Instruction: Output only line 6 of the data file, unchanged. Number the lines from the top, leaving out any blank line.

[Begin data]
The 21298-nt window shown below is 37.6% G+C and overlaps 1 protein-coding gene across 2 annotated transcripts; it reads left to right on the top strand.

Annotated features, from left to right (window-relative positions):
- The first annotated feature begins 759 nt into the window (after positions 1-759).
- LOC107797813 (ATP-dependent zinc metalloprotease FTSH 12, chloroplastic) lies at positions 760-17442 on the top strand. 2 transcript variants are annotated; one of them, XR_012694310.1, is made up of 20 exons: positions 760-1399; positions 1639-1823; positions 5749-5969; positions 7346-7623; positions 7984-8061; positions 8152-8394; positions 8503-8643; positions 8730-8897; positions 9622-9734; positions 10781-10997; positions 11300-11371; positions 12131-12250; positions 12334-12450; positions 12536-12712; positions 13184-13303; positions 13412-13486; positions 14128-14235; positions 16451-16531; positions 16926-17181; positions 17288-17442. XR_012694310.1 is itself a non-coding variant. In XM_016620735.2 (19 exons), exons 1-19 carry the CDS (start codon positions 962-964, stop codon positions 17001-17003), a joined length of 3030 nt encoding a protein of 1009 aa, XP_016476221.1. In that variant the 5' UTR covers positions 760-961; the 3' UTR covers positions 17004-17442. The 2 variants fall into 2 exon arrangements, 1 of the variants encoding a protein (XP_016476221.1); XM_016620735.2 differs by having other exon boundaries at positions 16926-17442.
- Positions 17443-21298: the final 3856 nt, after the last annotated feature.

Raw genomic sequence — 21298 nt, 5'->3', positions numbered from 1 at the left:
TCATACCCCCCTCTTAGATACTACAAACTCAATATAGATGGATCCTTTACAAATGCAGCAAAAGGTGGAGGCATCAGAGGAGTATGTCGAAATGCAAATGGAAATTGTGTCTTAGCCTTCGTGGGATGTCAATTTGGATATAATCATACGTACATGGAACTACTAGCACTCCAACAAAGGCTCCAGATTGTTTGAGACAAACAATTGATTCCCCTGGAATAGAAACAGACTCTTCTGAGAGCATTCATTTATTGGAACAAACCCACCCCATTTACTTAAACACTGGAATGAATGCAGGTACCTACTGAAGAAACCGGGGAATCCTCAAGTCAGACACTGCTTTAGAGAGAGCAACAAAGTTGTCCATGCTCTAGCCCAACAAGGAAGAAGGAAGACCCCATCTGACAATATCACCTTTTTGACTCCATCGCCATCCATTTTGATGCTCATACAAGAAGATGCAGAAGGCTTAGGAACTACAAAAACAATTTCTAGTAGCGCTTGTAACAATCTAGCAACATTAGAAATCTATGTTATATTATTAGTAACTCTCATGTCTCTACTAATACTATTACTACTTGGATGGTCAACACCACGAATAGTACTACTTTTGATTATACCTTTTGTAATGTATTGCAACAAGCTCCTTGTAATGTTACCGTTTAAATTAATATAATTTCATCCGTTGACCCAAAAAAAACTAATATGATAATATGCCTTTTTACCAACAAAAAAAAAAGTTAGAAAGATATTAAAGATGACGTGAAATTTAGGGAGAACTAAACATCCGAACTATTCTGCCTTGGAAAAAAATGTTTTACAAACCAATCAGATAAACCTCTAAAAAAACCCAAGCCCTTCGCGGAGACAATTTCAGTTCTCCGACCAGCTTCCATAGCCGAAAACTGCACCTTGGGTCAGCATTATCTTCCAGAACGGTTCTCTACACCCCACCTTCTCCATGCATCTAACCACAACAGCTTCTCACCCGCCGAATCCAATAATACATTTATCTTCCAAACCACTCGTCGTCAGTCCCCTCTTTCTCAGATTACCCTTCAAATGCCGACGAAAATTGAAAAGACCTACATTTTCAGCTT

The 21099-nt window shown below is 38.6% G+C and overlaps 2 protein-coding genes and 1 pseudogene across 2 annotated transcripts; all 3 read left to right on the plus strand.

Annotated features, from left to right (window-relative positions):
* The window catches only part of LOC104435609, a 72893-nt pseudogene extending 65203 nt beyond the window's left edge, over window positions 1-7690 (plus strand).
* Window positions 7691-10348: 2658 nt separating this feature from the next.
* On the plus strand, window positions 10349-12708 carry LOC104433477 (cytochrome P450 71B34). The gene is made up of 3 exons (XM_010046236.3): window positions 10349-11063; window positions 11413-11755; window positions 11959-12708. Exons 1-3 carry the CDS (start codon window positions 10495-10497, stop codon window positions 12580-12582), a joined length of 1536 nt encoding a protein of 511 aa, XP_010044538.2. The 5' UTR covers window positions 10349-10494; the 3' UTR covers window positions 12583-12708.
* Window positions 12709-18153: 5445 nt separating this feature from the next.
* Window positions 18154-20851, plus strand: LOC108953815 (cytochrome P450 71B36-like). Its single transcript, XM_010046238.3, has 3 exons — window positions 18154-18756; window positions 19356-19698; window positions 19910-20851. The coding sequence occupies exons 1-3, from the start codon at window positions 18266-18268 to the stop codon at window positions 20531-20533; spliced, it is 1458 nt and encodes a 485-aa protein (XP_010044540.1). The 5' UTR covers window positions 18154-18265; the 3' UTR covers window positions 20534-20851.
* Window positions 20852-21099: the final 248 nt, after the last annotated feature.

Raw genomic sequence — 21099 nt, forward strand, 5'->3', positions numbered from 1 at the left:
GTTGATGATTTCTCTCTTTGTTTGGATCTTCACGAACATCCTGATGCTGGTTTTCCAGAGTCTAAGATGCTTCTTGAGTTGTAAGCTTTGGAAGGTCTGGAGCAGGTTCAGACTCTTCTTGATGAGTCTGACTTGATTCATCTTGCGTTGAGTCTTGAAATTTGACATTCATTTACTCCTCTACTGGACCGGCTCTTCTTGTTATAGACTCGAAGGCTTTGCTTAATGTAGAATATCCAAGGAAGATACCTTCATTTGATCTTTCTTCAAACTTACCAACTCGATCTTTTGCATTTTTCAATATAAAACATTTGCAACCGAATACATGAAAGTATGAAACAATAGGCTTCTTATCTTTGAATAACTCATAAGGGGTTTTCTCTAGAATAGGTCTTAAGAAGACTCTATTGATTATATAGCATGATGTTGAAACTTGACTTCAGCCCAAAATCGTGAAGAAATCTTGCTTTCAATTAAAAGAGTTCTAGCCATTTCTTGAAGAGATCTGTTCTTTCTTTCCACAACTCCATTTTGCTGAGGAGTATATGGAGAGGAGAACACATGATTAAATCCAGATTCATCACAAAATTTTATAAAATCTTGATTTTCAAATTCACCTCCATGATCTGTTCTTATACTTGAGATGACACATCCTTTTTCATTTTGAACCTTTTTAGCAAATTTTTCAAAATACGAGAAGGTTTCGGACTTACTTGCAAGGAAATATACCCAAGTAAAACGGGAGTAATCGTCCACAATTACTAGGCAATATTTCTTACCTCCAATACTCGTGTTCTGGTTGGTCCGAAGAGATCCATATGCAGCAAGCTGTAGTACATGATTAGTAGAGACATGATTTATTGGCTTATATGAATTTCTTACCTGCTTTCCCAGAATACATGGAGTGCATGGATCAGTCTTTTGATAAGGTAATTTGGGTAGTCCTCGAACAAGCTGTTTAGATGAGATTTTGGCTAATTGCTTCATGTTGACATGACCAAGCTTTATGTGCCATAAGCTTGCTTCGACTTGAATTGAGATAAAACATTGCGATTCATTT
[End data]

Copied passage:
Raw genomic sequence — 21298 nt, 5'->3', positions numbered from 1 at the left: